In 2015, Mike De Leon published his first book, a handsome monograph on the restoration of Nick Joaquin’s Portrait of the Artist as Filipino, which doubles as a pictorial history of LVN Pictures. He wrote a foreword for the book, which ends with these words:

“This commemorative book – my first as a publisher – contains images and recollections from half a century ago and brings back many memories of my father and the world he lived in, and the world he brought to the movies. One of those memories is of my father telling me many times before he died: ‘Mike, whatever I leave you, do not spend it making movies.’

Well, he didn’t say anything about making books, or about restoring his movies.”

Since then, the Asian Film Archive in Singapore has published an equally handsome monograph on the restoration of Batch ’81 (like the Portrait book, designed by De Leon’s close collaborator, the late production designer Cesar Hernando), which contains a detailed history of the production, the original script and information about scenes deleted from the final cut.  As we noted in our first paragraph, Mike De Leon’s second volume as publisher, Last Look Back, is due out this year.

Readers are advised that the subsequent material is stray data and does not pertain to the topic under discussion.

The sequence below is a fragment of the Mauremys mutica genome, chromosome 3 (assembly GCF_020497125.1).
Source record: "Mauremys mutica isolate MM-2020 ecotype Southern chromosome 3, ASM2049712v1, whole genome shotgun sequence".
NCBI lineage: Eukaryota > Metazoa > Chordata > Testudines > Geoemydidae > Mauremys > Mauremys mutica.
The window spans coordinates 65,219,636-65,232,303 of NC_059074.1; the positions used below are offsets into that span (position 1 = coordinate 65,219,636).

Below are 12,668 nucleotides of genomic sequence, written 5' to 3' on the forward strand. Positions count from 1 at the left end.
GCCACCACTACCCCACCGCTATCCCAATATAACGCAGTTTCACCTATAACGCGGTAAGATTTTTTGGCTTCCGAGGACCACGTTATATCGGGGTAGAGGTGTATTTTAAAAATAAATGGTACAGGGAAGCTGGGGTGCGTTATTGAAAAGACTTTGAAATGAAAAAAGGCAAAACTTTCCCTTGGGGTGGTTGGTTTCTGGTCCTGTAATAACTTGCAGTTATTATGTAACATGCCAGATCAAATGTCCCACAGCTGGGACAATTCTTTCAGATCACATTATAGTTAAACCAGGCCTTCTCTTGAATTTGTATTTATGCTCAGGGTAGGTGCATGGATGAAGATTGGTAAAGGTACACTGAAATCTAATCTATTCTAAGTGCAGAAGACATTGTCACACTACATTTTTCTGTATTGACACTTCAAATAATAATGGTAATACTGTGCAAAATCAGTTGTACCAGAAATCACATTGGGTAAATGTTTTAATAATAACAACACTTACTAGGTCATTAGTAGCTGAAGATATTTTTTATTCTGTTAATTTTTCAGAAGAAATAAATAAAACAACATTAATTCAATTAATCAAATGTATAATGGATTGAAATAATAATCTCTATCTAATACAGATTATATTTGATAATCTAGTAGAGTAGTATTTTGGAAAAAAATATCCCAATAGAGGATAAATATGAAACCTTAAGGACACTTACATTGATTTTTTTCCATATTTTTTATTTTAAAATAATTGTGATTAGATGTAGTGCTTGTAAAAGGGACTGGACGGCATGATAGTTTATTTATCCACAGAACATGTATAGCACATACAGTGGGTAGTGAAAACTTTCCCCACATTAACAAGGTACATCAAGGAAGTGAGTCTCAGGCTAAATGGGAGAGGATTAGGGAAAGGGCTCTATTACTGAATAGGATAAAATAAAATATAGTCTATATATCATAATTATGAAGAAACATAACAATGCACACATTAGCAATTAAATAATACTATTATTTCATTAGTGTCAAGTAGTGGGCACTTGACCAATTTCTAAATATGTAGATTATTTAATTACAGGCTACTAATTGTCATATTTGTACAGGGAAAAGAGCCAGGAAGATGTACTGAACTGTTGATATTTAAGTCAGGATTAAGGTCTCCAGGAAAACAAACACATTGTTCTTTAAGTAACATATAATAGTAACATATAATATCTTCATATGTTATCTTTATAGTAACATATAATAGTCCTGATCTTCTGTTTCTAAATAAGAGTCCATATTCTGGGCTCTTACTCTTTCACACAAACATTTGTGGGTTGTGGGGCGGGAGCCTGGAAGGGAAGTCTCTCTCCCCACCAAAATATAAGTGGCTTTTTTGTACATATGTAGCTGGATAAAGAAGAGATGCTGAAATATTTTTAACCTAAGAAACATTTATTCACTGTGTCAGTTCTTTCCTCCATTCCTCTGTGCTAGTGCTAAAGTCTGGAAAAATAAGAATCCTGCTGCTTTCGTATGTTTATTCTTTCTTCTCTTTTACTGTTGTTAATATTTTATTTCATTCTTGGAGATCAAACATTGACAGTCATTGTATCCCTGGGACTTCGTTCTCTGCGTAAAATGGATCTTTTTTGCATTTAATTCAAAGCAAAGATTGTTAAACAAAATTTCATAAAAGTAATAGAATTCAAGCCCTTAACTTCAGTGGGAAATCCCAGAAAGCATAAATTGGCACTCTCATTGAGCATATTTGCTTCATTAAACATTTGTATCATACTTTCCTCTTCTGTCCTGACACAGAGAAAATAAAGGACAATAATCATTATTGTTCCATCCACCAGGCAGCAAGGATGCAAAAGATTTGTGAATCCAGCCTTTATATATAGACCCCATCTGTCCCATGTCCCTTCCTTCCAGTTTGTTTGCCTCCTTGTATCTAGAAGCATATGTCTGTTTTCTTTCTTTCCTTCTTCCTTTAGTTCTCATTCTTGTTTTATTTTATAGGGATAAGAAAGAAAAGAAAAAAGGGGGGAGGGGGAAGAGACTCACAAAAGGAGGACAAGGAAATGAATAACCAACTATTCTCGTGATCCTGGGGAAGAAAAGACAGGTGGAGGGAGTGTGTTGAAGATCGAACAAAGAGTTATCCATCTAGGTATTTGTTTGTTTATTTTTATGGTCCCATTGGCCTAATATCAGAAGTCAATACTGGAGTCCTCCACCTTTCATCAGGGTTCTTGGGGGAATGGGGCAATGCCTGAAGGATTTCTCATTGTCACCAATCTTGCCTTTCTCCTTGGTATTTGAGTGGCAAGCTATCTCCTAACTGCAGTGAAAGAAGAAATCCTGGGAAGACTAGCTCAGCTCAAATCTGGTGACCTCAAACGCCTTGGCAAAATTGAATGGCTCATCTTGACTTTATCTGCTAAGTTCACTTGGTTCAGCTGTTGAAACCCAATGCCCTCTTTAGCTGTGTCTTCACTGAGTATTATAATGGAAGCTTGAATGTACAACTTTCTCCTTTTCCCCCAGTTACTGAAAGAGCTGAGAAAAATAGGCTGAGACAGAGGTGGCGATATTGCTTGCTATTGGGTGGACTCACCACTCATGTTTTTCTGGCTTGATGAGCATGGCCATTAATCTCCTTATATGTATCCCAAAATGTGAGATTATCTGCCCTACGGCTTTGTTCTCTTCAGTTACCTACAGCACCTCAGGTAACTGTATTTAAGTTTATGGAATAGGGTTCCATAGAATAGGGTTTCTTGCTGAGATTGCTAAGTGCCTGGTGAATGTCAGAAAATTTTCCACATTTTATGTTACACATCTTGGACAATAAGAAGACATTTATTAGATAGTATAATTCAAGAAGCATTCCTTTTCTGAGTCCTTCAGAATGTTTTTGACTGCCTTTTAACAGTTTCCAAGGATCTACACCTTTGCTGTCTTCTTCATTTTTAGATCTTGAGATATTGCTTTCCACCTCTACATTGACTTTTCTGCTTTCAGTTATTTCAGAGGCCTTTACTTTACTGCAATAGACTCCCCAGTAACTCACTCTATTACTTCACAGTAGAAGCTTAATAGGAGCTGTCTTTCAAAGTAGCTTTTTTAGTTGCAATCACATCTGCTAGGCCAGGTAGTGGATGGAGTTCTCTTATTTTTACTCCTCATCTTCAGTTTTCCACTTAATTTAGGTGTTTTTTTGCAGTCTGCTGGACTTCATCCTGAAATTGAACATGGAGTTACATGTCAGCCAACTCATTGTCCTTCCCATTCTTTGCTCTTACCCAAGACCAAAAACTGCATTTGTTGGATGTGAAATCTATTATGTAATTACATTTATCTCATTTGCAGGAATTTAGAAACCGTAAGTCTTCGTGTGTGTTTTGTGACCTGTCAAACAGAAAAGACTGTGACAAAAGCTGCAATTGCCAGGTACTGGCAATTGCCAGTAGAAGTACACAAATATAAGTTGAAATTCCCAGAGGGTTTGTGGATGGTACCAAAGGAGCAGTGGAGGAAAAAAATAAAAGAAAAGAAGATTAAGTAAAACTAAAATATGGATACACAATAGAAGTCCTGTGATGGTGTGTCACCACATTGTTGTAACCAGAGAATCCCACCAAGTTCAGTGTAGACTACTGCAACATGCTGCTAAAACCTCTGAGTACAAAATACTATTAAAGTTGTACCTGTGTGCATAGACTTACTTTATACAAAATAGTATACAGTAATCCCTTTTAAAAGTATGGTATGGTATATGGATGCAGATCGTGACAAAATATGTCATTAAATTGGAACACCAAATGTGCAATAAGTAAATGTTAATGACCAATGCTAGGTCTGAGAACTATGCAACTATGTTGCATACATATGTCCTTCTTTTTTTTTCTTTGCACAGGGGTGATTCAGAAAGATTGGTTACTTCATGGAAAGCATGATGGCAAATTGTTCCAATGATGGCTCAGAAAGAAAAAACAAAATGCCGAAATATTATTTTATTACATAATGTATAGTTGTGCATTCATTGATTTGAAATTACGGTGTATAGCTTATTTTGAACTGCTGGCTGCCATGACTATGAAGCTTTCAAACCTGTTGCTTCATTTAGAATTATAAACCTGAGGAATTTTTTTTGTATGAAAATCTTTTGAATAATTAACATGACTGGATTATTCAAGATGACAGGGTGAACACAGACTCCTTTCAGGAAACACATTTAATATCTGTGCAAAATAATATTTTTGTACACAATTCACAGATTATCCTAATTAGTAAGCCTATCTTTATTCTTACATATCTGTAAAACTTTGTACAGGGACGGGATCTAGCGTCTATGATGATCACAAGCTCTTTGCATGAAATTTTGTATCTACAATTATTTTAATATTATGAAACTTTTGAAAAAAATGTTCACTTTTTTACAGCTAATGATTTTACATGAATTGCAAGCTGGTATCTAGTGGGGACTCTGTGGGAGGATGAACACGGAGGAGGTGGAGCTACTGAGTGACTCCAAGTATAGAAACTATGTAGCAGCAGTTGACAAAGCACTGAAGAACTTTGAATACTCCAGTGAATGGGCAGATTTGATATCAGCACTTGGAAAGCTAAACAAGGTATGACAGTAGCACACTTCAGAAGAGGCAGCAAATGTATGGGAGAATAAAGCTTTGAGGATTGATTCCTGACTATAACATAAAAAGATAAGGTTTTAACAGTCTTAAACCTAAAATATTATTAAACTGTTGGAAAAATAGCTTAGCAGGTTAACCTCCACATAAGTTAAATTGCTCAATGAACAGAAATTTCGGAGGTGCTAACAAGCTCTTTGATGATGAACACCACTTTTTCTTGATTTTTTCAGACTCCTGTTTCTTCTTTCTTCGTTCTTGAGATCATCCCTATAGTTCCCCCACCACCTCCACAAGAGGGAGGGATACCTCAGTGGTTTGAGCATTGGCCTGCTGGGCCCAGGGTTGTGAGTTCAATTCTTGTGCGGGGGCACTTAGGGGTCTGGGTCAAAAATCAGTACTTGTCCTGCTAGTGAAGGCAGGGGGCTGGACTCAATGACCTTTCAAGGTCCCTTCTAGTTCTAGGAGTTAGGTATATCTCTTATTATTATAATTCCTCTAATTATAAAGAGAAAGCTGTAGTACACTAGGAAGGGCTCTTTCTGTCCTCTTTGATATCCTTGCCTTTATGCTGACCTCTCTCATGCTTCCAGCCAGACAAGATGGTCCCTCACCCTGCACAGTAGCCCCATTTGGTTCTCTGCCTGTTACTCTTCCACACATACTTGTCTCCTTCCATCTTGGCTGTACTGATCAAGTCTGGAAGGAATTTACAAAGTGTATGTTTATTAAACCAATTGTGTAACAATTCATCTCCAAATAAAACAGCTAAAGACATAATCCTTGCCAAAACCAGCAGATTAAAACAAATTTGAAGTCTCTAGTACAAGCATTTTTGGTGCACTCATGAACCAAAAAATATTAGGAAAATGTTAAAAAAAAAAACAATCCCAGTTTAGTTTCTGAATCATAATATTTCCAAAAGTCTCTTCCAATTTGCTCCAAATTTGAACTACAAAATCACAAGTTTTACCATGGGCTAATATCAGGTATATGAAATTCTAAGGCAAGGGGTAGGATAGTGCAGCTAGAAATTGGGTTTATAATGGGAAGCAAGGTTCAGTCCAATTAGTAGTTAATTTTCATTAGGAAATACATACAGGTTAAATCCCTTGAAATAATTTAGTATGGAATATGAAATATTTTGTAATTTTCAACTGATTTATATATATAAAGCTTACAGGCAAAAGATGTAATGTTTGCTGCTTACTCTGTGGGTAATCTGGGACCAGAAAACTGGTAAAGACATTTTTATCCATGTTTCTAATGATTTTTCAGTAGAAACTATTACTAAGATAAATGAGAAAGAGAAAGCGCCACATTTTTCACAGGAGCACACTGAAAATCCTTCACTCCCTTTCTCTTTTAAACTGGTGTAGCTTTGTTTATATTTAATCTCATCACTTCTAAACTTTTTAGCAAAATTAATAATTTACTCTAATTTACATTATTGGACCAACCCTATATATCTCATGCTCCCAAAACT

The FilmBy Noel Vera
Call it his fascist masterpiece. Mike de Leon's Batch ‘81 is an allegorical treatise on the nature of fascism, specifically that of the Marcos Administration, in a film that makes its argument (I submit) largely through fascist means.